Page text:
Choices matter about where to stay, where to eat and what to do. In the Galápagos, tourism is transitioning from boat-based to land-based, with more people now staying in hotels on the islands. In many places, that would be a positive development by putting more money into local communities. But when people spend more money in a Galápagos community, it draws more residents to an environment that cannot handle them. In practice, land-based tourism here can do more harm than boat-based tourism.

"In most places, tourism is one of the things you do to benefit people who have lived there for generations and generations," Nahill explained. "But in the Galápagos, everyone is a transplant. No one lived there until tourists started coming. It flips the whole community benefit aspect on its head."


An uncrowded dive site because of regulated dive itineraries
Traveling to places with less-sensitive ecosystems or where fewer people go can have less effect on the environment. Plus, your visit has greater economic benefit.

"You're a drop in the bucket at a popular destination," Nahill said, "but at a lesser-known site you have a lot of value to that community and its efforts to preserve its natural resources." He recommends always seeking out smaller, community-oriented providers for everything from lodging to meals to tours.

Every trip creates a carbon footprint. Between 2009 and 2013, tourism's global carbon footprint accounted for about 8 percent of global greenhouse gas emissions, according to a May 2018 article in the Nature Climate Change journal — four times more than previously estimated. That's a good argument for purchasing carbon offsets for a trip.


King angelfish
"We try to look for a local offset option," Nahill said. "Not one that takes your $20 and supports some unspecific thing somewhere." He recommends the Ocean Foundation's SeaGrass Grow, which restores and protects seagrass beds. These store up to 35 times more carbon than Amazonian rainforests and provide habitats for fish and small invertebrates.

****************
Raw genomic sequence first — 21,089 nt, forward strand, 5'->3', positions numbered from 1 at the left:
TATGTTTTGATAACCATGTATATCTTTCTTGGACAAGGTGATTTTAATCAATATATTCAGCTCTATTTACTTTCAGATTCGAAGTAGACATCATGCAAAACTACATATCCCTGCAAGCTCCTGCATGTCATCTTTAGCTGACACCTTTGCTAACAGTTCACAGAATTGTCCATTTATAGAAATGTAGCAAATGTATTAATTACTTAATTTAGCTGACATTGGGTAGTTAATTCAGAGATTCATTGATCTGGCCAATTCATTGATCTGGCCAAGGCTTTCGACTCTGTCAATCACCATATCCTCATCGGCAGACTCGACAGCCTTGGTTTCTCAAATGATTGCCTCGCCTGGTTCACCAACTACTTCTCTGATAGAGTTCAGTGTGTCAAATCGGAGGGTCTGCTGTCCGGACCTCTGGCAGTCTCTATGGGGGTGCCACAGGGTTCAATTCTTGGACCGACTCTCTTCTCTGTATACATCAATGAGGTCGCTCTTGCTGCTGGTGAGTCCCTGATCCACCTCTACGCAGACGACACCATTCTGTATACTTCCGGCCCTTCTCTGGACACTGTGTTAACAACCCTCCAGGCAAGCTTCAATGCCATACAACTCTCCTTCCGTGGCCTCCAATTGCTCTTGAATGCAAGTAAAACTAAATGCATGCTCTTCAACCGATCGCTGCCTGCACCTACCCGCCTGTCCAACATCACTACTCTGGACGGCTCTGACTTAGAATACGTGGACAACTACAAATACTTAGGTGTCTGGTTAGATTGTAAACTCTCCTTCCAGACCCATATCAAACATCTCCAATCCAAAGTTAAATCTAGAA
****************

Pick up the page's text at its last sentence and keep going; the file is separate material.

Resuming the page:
Travelers can also volunteer at destinations they visit, such as conducting fish surveys with Reef Environmental Education Foundation (REEF) or cleaning up trash with Project Aware. "Don't just go and see — go and do," Nahill said. Choose responsible volunteering, and be aware of the effect on wildlife. In general, a nonprofit conservation organization is a better bet than a for-profit company.

Participating in citizen science also helps. "We're really keen on citizen science to help understand what goes on in the Galápagos Islands and elsewhere," Walsh said. "Park rangers and tour guides are not enough eyes in the Galápagos, the second-largest marine reserve on the planet. But so many people take photos now, and cameras have geolocation information in them."


Galápagos sea lion
"The spin could be that the Galápagos Islands are under crisis and people shouldn't contribute to that by going there," Walsh said. "But that's not what we're looking for. We are looking for sensitivity to what is going on there and in other protected areas. It is important for people to come to protected spaces, to become more insightful about the challenges and to leave with a renewed commitment to protecting these places."

It is important, he added, for people to follow the rules and appreciate why those rules exist. "Some people chafe about limits on the number of people on a boat or on its comings and goings, but managers in the Galápagos take the responsibility seriously — not just to Ecuador, but to the world."

Divers can help by serving as extra eyes and ears in protected areas and by following rules designed to protect the world's sensitive ecosystems for all of us.

© Alert Diver — Q3 Summer 2019